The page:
Why does Familial Hypercholesterolemia shows autosomal dominant pattern?

Let us take that there is mutation in LDL receptor gene, it is said that:

The LDL receptor gene is located on the short arm of chromosome 19 (19p13.1-13.3).[6] It comprises 18 exons and spans 45 kb, and the protein gene product contains 839 amino acids in mature form. A single abnormal copy (heterozygote) of FH causes cardiovascular disease by the age of 50 in about 40% of cases.

Shouldn't the expression of the other normal allele mask the effect of abnormal allele by producing the receptor protein?

So, why does this disease show dominant pattern?

Is there anything extra?

Source: https://en.wikipedia.org/wiki/Familial_hypercholesterolemia

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    $\begingroup$ Think this way: two wild types --> normal amount of receptor: normal individual. One wild type and one mutant --> half the amount of the receptor: hypercholesterolemia. Two mutants --> no receptor: child with atherosclerosis. $\endgroup$ – user24284 May 19 '17 at 10:07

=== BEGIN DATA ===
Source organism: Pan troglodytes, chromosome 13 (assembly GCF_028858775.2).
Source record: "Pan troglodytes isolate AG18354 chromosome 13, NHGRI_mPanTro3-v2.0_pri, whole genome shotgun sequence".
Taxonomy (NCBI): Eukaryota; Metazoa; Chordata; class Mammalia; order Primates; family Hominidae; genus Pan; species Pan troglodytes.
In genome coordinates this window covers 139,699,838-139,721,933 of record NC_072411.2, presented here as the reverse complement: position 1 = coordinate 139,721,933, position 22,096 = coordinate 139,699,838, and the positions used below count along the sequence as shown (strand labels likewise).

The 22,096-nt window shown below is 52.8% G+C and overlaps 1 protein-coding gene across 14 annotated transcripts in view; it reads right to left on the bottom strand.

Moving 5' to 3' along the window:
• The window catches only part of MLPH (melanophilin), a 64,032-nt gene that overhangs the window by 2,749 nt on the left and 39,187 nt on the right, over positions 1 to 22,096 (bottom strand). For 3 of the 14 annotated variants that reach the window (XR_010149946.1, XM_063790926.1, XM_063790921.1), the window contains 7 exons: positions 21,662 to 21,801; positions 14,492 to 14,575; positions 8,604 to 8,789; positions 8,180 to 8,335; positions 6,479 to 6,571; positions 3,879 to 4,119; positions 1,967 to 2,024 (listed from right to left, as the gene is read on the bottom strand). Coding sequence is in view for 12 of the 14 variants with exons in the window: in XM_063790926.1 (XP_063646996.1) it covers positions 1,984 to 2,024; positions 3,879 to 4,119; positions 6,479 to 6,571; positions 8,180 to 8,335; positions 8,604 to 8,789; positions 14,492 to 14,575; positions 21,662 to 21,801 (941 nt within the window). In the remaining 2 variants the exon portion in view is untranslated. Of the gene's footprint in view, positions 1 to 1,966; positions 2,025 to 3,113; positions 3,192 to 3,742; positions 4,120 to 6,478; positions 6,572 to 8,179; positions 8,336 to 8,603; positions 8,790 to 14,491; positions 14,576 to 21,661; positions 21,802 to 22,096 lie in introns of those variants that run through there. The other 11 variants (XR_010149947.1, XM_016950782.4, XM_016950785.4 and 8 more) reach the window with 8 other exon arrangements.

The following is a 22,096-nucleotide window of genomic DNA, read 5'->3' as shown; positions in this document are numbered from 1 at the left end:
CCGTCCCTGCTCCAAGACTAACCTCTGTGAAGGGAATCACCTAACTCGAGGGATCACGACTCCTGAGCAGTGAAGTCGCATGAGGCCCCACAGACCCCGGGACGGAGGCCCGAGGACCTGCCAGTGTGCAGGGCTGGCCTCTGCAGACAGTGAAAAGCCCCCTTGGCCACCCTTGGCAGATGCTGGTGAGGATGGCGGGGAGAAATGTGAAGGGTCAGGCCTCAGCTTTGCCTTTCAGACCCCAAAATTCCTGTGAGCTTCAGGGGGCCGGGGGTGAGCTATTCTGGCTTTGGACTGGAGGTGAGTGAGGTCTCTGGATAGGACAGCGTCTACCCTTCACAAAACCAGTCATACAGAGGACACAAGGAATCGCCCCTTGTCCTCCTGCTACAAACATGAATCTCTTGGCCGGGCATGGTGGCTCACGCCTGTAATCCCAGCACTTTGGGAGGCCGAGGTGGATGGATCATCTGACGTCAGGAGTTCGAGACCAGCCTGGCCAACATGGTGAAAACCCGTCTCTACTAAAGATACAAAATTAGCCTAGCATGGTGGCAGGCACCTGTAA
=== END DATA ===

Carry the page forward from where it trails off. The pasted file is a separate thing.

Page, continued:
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    $\begingroup$ Why does the cell not up regulate the expression of normal allele? $\endgroup$ – JM97 May 19 '17 at 10:08
  • $\begingroup$ I believe you have some misunderstanding about how cells regulate gene (not allelic) expression. $\endgroup$ – user24284 May 19 '17 at 10:10
  • $\begingroup$ According to Wikipedia : Up-regulation occurs, for example, when a cell is deficient in some kind of receptor. In this case, more receptor protein is synthesized and transported to the membrane of the cell and, thus, the sensitivity of the cell is brought back to normal, reestablishing homeostasis. $\endgroup$ – JM97 May 19 '17 at 10:14
  • $\begingroup$ So, why does cell not produce LDL receptors by up regulation? $\endgroup$ – JM97 May 19 '17 at 10:14

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